Care team members in healthcare settings often rely on a mishmash of communications devices, ranging from landlines and pagers to laptops and smartphones. At places like Avera Health, that means a nurse will be interrupted every 11 minutes to answer or place a call – or to run around the hospital looking for a phone or nurse's station.
Avera, a six-hospital, 300-site network based in South Dakota, recently adopted a unified communications platform developed by Voalte with the hope of enabling doctors, nurses and other staff to communicate with each other without interruption or hassle. They're among a growing number of health systems taking advantage of technology that allows doctors to use their own phones and nurses and other staff to use devices supplied by the enterprise.
Jill Casanova, director of critical care-adult specialty at Avera McKennan Hospital in Sioux Fall, S.D., said administrators wanted a system that would "integrate technology into the patient experience" – meaning that technology wouldn't even be noticed by patients. A doctor or nurse could send or receive a message, schedule a test or consult with a colleague right at the bedside, and it would be seen as a part of the care process rather than a distraction.
Asked how well the technology has worked, Candice Friestad, the hospital's director of informatics, said it took less than a minute for a nurse practitioner at a patient's bedside to consult with a pharmacist and adjust the patient's medication. She's also noticed a "significant" reduction in nurse call lights.
"There's a significant improvement in staff satisfaction," added Casanova.
Also trying out the new platform is ProMedica, a 13-hospital, 300+-location health system serving northwest Ohio and southeast Michigan.
"We wanted an open, scalable platform that can securely facilitate communication throughout all our locations," Alison Avendt, vice president of operations for ProMedica Toledo Hospital, said in a press release.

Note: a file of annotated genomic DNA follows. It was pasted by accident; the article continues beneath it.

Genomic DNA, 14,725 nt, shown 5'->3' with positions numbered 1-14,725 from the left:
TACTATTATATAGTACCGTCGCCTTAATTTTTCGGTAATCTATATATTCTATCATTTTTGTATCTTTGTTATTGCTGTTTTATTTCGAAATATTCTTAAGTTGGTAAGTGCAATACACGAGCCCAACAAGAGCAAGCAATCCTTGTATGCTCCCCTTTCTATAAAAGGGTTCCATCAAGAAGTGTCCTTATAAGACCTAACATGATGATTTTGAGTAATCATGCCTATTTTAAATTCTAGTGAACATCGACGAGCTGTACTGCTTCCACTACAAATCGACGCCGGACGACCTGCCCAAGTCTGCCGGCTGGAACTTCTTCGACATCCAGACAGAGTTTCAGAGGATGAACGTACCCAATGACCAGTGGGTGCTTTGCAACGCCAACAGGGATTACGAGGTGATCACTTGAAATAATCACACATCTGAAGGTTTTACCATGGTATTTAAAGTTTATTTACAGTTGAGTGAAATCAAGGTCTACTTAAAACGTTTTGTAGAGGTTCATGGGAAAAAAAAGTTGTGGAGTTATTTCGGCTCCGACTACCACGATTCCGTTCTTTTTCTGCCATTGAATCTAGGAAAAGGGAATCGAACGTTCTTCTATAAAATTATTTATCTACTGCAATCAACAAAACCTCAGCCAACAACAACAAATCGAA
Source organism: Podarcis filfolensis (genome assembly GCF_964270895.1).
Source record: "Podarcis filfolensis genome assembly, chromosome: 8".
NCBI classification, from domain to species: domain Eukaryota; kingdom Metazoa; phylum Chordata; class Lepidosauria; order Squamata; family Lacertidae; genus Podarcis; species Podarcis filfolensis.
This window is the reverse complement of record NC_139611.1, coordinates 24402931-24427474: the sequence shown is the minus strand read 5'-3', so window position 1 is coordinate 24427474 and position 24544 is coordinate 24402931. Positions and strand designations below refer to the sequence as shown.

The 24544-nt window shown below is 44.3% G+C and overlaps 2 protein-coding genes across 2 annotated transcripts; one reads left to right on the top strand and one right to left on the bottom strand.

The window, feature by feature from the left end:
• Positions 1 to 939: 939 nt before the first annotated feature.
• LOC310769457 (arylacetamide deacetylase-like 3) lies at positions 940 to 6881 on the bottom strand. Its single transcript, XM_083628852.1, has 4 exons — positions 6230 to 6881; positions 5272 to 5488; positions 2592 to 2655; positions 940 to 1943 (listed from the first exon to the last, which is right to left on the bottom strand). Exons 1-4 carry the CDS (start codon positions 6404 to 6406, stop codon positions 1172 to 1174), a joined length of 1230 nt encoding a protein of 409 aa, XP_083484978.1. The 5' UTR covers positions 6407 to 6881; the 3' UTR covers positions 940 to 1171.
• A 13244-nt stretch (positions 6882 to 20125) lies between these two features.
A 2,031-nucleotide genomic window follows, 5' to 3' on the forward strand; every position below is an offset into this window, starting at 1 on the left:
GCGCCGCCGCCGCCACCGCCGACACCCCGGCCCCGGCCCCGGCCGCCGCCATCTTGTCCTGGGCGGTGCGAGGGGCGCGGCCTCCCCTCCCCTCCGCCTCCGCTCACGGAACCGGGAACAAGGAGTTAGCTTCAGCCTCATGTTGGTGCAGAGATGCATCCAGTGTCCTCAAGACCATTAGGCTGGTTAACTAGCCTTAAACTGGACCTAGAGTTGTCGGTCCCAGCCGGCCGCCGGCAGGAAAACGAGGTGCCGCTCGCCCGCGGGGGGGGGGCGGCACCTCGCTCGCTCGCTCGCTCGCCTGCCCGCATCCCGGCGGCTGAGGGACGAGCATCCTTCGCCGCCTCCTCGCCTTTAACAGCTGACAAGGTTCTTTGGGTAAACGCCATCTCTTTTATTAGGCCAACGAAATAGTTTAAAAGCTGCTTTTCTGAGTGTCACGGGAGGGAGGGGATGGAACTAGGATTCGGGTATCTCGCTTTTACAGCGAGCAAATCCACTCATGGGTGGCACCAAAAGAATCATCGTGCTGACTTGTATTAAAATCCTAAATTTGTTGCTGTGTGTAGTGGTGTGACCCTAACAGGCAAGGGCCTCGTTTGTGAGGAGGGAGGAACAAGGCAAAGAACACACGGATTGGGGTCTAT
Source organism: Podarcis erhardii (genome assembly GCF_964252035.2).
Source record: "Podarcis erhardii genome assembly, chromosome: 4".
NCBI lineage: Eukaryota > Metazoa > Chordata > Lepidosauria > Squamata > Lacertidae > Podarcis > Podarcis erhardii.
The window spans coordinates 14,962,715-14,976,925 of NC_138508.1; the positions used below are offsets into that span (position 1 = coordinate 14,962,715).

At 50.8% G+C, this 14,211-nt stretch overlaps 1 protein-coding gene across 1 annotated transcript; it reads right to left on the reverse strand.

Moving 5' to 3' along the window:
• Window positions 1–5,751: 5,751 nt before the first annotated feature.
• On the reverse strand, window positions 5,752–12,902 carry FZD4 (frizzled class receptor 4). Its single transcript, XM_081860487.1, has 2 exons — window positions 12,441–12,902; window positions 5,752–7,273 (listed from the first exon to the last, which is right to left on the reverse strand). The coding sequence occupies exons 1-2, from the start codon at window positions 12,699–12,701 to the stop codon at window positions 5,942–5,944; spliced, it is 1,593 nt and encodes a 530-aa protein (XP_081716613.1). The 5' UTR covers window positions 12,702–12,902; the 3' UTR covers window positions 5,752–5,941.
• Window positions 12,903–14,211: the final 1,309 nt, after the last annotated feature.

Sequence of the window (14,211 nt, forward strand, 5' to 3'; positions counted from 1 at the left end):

Faced with Joint Committee mandates to reduce alarm fatigue and improve alarm management, CMS' emphasis on improving the patient experience and their own doctors' preferences to use mobile devices that don't mess up their workflow, health systems are taking a shine to platforms like Voalte's aptly named Voalte Platform. Alex Brown, director of strategy for Sarasota, Fla.-based mHealth company, said many health systems are looking to replace their legacy systems and take advantage of smartphones that can transmit secure messages – whether that's a doctor's own device or one provided by the enterprise. Newer platforms like Voalte's also allow health systems to group care teams or people in certain departments together for messaging, as well as sort messages by roles, rooms, units or teams.
Trey Lauderdale, Voalte's founder and CEO, said health systems often have a "false sense of security and reliability" in their communications platforms, many of which have been in place for more than two decades. Doctors, nurses and patients who are using the latest iPhones, iPads and Android devices at home are entering the hospital or doctor's office and using an old landline or pager.
"It's 2015, and the technology being used is still a pager," he said.